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Viacom CEO Redstone Is Down but Not Out

Media: Injury forces mogul to cancel China trip, but he is 'feeling great' and still working.


Media mogul Sumner Redstone was supposed to be in China this week, meeting with President Jiang Zemin about expanding the reach of his company's MTV and Nickelodeon cable networks.

Instead, Redstone, the 78-year-old chairman and chief executive of Viacom Inc., is in Los Angeles recuperating from two broken ribs and a collapsed lung after slipping on the bathroom floor of his Manhattan apartment.

"They can't kill me! Anyone who wants to get rid of me, forget it," Redstone joked during a chat in the presidential suite at the tony Hotel Bel-Air.

Redstone, who in late February had three liters of blood drained around a punctured lung, said he was now "feeling great," although he had grudgingly taken his doctor's advice not to travel abroad.

"I hated to say no," said Redstone, who was looking forward to a follow-up visit to China.

In March 2001, Redstone was in Beijing to sign a three-year deal to launch Nickelodeon in 40 million Chinese homes. "Today that number is 85 million," Redstone said.

Viacom's first channel to reach China was MTV in the late '90s. MTV is now seen in 85 million Chinese households, Redstone said, up from 52 million a year ago. Because China has 300 million TV-watching households--three times the number in the U.S.--he believes that the Chinese market has huge commercial potential.

Although Redstone says he was in extreme pain after his fall, the next night he traveled to the White House as planned for a screening of Viacom's new Mel Gibson film, "We Were Soldiers." Among the guests were Gibson, Viacom Entertainment Group Chairman Jonathan Dolgen, Viacom President Mel Karmazin and Secretary of State Colin L. Powell.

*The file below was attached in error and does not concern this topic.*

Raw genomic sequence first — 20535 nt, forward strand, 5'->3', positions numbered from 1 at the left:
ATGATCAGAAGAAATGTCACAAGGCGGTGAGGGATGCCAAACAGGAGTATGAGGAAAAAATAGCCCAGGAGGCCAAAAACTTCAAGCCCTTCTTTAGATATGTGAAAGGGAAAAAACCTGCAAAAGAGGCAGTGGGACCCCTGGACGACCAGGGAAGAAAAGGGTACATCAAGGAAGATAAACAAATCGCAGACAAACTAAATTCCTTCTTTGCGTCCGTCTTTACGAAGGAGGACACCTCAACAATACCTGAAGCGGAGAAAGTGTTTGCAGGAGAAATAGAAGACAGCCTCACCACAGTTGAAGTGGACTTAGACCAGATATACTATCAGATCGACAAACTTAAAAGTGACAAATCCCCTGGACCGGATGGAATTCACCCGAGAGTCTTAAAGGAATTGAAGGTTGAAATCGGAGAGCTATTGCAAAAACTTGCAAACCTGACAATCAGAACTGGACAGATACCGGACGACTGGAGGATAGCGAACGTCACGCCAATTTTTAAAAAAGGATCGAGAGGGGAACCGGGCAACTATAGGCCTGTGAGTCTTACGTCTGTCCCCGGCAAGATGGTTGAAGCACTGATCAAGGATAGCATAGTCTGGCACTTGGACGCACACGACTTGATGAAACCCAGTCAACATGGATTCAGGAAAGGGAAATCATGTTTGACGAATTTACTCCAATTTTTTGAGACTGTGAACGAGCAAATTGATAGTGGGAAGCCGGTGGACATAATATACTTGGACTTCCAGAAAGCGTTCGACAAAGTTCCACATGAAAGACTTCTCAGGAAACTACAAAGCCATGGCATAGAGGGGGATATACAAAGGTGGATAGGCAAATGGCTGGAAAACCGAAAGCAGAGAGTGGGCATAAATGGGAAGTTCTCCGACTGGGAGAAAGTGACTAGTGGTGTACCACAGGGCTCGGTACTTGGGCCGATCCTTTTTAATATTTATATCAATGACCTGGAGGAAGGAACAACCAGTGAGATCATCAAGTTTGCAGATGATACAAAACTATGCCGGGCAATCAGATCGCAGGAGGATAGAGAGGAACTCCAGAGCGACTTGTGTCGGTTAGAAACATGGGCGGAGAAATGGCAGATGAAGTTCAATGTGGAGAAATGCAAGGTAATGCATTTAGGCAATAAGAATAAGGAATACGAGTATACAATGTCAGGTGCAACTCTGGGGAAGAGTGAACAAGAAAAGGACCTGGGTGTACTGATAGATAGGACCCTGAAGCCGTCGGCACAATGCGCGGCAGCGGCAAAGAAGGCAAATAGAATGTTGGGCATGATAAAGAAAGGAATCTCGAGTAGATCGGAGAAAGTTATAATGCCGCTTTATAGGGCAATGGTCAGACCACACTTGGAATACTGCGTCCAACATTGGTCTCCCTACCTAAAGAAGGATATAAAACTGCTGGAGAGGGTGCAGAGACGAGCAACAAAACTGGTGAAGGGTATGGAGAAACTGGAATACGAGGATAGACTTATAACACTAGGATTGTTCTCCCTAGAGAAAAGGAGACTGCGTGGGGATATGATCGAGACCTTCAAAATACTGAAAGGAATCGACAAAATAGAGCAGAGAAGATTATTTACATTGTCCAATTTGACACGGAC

In mid-February, Powell appeared on MTV to talk about various subjects as part of Hollywood's effort to support the Bush administration's war on terrorism. In November, Redstone had suggested that Powell appear on MTV at a meeting in Beverly Hills with top entertainment executives and President Bush's chief political advisor, Karl Rove. MTV chief Tom Freston then arranged the Powell broadcast, Redstone said.

Analysts speculate that Freston could be part of a management troika--including Dolgen and Leslie Moonves, head of Viacom's CBS Network--that may run Viacom if Karmazin leaves when his contract expires at the end of 2003.

Redstone and Karmazin have had a clash of egos since Viacom bought CBS two years ago. Karmazin was chief executive of CBS, and he has operating control of Viacom until his contract expires. In January, Viacom's board ordered Redstone and Karmazin to reconcile their differences in the interest of the company.

"Mel and I have agreed that this year we will be focused entirely on driving the company's business and driving the stock, and we will not discuss the future until the end of the year," said Redstone, who refused to say more on the subject.

Another executive who has received more attention recently is his daughter Shari Redstone, 47, who sits on Viacom's board and runs its closely held parent company, Boston-based theater circuit National Amusements Inc. When asked what future role she might play, Redstone said, "She will be more involved in the business affairs of the company."

Redstone praised his daughter's management skills. National Amusements has remained healthy while most of its major theater chain rivals have filed for bankruptcy protection after a period of overbuilding massive multiscreen theaters.

That said, Redstone insisted, his daughter will not run Viacom.

"She is not interested, nor am I, in her being CEO of Viacom," he said. "I believe in professional management, not family."

Why are the two mutually exclusive?

"That's an interesting question," Redstone said.

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